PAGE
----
I am happy to report that for the second year in a row the National Capital FreeNet made significant technical and organizational progress. I am particularly pleased with the quality of support that is being offered by the office volunteers. Volunteers are having fun and learning valuable skills while helping out their neighbours.
NCF membership and office systems continue to perform well. The personal start page and spam filter are widely adopted and there is a continual rise in postings to NCF's discussion groups. These stability of these systems is a real credit to the development team.
Access to the internet through the NCF took a big step forward in 2005 with the introduction of a high speed service (DSL). The NCF team has worked hard to master all of the ins and outs of supporting this advanced technology and hundreds of members are now enjoying 3 Mbps service to their home. This technology is well suited to the ideals of the NCF in that it is particularly well suited to sharing -- most commercial service providers prohibit the sharing of access and as a result this provides the NCF with an opportunity to differentiate our service at the same time as we extend high quality services to local residents.
The office functions were also improved with the addition of a trouble ticket management system and an improved office environment. Together these functions have helped the NCF's volunteers to improve the quality and timeliness of their support to members.
The NCF received positive media coverage during 2005 with articles in the Ottawa Citizen and Monitor Magazine. The NCF has also started distributing posters and book marks to the public libraries and advertising in Monitor Magazine.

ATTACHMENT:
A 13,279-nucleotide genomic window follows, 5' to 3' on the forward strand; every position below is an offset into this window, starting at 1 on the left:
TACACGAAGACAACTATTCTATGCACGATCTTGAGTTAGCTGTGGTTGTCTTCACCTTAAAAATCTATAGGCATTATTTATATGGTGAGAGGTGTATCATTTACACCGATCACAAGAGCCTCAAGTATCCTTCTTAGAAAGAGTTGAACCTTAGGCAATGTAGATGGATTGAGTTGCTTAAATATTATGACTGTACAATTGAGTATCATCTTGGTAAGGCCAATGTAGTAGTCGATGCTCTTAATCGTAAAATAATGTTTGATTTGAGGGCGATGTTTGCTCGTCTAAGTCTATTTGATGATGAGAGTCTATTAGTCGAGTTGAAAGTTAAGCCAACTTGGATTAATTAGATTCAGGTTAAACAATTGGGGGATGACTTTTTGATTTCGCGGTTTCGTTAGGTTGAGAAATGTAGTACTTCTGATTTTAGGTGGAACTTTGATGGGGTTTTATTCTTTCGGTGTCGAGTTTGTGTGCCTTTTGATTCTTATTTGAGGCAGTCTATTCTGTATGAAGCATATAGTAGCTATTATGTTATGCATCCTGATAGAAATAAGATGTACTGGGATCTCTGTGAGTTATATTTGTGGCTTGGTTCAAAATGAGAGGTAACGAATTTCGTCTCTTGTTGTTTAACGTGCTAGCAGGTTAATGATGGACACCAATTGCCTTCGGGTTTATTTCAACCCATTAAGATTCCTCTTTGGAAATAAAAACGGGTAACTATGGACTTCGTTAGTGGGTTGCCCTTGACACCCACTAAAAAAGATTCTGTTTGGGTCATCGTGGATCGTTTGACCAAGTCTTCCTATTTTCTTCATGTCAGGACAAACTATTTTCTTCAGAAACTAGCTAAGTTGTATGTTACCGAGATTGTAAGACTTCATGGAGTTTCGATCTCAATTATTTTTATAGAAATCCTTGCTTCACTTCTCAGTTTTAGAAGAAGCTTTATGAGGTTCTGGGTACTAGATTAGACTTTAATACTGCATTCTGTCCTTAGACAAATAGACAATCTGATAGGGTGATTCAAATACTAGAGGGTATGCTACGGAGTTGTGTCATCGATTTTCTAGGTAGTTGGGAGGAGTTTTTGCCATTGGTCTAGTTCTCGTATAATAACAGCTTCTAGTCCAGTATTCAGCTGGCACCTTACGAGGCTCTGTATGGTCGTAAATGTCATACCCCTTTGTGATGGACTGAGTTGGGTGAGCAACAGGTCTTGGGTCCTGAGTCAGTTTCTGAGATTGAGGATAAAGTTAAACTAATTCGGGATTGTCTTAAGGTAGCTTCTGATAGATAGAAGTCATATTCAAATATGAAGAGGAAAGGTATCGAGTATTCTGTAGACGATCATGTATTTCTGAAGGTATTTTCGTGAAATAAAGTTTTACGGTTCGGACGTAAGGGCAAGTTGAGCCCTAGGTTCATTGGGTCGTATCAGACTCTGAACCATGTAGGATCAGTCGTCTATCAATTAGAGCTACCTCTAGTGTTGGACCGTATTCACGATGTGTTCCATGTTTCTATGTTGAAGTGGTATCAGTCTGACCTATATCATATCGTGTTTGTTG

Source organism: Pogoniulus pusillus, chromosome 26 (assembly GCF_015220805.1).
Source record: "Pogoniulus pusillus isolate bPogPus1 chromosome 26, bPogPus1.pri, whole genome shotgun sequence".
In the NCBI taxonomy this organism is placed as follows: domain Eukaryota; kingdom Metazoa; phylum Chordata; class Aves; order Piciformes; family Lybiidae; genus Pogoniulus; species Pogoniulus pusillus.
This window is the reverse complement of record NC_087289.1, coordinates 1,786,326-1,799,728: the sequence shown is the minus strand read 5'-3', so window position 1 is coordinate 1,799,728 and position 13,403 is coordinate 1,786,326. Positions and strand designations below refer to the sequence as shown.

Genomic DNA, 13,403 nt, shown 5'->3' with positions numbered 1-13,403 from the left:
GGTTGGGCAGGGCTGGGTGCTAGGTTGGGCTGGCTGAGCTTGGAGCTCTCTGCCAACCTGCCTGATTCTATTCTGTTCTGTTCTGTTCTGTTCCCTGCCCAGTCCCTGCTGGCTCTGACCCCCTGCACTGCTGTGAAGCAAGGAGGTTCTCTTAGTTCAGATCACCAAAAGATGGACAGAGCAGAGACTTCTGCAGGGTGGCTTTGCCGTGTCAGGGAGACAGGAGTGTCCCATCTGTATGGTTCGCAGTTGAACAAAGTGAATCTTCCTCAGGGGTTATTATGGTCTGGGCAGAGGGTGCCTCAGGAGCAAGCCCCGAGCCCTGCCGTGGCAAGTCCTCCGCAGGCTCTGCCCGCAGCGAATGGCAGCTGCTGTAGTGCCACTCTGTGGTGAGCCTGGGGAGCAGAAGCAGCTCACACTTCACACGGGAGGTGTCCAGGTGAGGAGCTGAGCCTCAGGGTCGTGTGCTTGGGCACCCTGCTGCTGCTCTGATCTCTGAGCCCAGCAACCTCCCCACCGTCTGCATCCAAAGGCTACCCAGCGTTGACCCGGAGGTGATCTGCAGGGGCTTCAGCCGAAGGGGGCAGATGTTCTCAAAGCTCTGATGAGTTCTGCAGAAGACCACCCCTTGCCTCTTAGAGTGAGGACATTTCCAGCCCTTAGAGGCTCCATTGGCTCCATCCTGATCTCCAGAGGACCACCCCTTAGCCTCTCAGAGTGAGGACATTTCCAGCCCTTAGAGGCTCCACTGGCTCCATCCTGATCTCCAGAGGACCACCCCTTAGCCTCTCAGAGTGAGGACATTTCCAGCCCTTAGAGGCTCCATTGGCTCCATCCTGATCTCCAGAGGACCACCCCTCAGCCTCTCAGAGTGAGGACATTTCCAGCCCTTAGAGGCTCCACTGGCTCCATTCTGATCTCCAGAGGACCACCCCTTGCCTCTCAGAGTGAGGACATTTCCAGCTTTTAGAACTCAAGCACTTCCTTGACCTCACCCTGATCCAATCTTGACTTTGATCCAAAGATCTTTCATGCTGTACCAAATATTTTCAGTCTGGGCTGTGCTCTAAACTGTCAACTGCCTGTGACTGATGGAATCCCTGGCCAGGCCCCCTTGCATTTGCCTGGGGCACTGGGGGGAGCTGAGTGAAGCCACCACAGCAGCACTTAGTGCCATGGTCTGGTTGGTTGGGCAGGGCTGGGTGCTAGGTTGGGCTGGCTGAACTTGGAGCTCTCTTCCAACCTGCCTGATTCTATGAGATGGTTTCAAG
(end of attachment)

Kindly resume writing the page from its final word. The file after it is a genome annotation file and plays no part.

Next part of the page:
I am also pleased to report on the renewal of two early NCF partnerships, one with the City of Ottawa and the other with the Ottawa Public Library. The City supports the NCF by allowing it to use its phone lines after hours and weekends to extend our dial up services. The Ottawa Public Library has been publicizing the NCF as part of their revitalized public internet access. Starting last spring, local residents have been able to validate their accounts at the information desk at any OPL location. Together these partnerships are helping to further enhance NCF's credibility as an alternative internet supplier for much of the population of the Nation's capital.
In spite of all of the improvements, the NCF still faces significant challenges. The NCF needs to continue to upgrade its technical infrastructure. Many of the NCF servers are nearing the end of the planned lifespans and in the years ahead will need to be repaired or replaced. Volunteers are needed to help extend the current support team and finally the biggest challenge, to get the word out that the NCF is a great alternative to commercial internet providers.
Financially 2005 was also a challenge for the NCF in that there were no outside contracts or government grants to help offset operating costs. Telecom costs were level for the year, salaries were down (due to a number of individuals moving from salaried to volunteer status), technical service charges (backups etc.) and insurance charges increased dramatically. The NCF membership came through with sufficient donations to almost cover the expenses for the year. Although we had to cover the shortfall by reducing our small reserve, I was pleased to see that more members are viewing the NCF like a cooperative and attempting to cover their service costs and more. This increase in the number of members donating and the average size of the donations has resulted in the funding necessary to sustain the service into the future.
We were greatly saddened by Sandy Campbell passing away last summer. Sandy was a long-time friend of NCF and a member of the Board of Directors. Sandy's feisty spirit, wisdom, and clear values are missed.
National Capital FreeNet